Voyager mission project scientist retires after 50 years • The Register

Voyager mission project scientist retires after 50 years • The Register

The project scientist for the Voyager mission has retired after 50 years on the job.

Ed Stone signed on for the gig when the two Voyager spacecraft were still on the drawing board in 1972.

He’s had the job ever since. Like NASA explained, Stone became director of NASA’s Jet Propulsion Laboratory in Southern California, and since that facility manages the Voyagers, he kept the gig managing the twin probes. He later retired from JPL in 2001, but continued to serve as project scientist for the Voyager mission.

“It has been an honor and a joy to serve as Voyager project scientist for 50 years,” Stone said in NASA’s release announcing his retirement. “The spacecraft has succeeded beyond expectations, and I have loved the opportunity to work with so many talented and dedicated people on this mission. It has been a remarkable journey, and I am grateful to everyone who has followed Voyager and have joined all over the world. us in this adventure.”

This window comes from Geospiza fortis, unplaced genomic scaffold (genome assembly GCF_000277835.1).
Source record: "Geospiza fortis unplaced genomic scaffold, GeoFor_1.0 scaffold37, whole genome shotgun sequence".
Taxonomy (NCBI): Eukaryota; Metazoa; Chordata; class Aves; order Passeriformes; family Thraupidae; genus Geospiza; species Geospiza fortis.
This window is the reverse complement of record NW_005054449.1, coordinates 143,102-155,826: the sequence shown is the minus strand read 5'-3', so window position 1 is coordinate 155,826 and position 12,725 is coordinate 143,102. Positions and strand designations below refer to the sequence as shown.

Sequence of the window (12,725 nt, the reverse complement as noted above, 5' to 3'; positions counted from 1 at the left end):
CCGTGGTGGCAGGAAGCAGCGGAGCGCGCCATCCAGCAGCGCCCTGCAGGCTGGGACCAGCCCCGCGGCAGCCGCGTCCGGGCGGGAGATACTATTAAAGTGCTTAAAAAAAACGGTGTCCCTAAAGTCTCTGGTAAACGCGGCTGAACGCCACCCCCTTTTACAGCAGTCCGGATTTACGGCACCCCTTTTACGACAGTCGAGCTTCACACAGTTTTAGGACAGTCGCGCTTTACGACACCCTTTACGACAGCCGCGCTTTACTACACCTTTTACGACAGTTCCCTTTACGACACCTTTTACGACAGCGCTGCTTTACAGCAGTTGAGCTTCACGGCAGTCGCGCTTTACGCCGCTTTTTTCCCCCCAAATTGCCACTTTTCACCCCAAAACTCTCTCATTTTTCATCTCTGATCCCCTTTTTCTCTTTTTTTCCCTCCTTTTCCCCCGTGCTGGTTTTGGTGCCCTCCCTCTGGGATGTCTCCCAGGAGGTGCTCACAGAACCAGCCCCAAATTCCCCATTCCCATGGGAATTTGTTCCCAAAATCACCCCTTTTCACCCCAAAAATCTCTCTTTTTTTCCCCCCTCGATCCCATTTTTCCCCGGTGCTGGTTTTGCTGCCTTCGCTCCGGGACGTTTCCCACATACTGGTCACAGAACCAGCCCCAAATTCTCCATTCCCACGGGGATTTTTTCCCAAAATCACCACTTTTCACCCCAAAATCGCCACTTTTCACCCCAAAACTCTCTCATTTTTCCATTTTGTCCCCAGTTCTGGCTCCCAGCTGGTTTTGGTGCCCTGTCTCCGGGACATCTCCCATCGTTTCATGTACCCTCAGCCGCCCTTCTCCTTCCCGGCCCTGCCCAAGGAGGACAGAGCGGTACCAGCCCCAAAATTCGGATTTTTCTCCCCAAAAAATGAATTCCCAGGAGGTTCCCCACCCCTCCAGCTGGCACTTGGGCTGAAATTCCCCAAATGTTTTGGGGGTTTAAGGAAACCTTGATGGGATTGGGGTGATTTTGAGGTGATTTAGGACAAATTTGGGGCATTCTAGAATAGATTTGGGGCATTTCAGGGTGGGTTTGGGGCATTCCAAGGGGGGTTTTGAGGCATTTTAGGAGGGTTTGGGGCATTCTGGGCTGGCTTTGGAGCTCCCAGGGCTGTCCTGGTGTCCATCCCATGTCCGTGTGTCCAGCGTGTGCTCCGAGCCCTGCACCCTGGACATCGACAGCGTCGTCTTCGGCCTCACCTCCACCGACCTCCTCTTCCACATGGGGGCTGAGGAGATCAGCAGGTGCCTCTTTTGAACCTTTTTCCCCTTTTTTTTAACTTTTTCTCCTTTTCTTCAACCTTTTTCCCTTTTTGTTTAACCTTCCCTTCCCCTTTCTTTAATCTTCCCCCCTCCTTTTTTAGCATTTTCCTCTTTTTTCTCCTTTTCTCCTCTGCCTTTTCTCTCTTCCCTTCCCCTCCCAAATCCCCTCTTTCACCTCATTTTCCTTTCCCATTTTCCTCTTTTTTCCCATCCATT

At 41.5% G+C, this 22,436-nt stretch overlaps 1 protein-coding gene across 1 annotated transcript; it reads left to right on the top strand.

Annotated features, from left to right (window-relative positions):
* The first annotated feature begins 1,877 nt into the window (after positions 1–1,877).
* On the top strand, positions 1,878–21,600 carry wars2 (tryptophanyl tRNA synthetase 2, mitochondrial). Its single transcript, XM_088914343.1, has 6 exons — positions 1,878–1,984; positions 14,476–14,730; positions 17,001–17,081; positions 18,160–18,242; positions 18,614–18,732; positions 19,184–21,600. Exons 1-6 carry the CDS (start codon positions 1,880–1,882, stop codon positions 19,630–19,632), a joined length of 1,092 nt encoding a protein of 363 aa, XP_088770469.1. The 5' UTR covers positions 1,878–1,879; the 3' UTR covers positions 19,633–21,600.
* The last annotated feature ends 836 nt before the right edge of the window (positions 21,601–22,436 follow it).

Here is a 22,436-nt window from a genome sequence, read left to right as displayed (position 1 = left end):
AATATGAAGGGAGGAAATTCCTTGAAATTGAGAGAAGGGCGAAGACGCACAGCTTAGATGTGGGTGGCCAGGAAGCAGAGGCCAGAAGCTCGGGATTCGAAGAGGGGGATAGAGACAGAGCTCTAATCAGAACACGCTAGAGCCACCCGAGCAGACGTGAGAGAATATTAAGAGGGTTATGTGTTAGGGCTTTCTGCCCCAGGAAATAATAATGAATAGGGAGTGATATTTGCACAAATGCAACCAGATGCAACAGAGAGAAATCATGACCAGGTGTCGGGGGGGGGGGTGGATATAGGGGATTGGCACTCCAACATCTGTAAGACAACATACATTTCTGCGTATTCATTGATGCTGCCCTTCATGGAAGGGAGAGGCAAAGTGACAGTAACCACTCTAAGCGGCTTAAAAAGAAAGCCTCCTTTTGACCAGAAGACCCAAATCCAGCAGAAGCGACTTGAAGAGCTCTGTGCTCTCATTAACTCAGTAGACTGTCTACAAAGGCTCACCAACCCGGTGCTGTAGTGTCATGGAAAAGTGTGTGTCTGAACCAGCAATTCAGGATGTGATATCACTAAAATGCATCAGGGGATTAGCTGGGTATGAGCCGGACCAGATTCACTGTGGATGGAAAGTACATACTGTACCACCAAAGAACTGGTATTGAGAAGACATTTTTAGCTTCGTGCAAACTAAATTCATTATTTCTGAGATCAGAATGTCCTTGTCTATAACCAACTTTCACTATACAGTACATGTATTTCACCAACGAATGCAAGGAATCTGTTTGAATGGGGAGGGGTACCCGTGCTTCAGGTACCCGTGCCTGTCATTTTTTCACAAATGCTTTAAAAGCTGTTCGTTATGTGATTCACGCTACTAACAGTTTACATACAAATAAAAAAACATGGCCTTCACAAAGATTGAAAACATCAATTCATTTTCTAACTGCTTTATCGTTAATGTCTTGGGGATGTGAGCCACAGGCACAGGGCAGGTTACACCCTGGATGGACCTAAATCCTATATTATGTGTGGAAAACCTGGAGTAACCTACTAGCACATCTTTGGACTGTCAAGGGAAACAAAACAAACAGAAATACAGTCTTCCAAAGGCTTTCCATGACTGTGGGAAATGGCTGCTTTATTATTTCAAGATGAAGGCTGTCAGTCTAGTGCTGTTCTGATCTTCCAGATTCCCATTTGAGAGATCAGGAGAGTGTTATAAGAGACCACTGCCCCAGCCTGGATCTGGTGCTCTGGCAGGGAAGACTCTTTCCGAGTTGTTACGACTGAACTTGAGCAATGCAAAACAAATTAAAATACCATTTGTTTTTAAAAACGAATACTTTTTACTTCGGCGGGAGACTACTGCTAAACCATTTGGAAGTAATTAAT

Voyager probe.  Image: NASA/JPL-Caltech

NASA builds to last: The Voyager mission is still going after 45 years


In August 2022 NASA celebrated the 45th anniversary of the launch of the twin probes in 1977. Many Reg readers (and writers) are among the admirers of the two Voyagers, which have since become the first man-made objects to leave the heliosphere—the bubble of plasma that surrounds the Sun.

Along the way, Voyager 1 visited Jupiter and Saturn, paying particular attention to the gas giant’s moon Titan. Voyager 2 also visited Neptune and Uranus. The craft remains the only Earth craft to have visited any planet.

Voyager 1 is now almost 22 light hours from Earth, and Voyager 2 is eighteen hours and fifteen minutes away by radio. Signals to and from the vessel are dragged to 160 bits per second.

Unfortunately, within a few years communication with the Voyagers will be impossible because the radioisotope thermoelectric generators that power them are degrading. NASA has already shut down many of the probes’ instruments to extend operations as long as possible. But soon, probably in 2025 or not long after, the Voyagers will go silent.

NASA has announced that Linda Spilker will succeed Stone as Voyager project scientist. She previously worked on Voyager during its planetary flybys and served as project scientist for the Cassini mission to Saturn before returning to Voyager as deputy project scientist in 2021. ®

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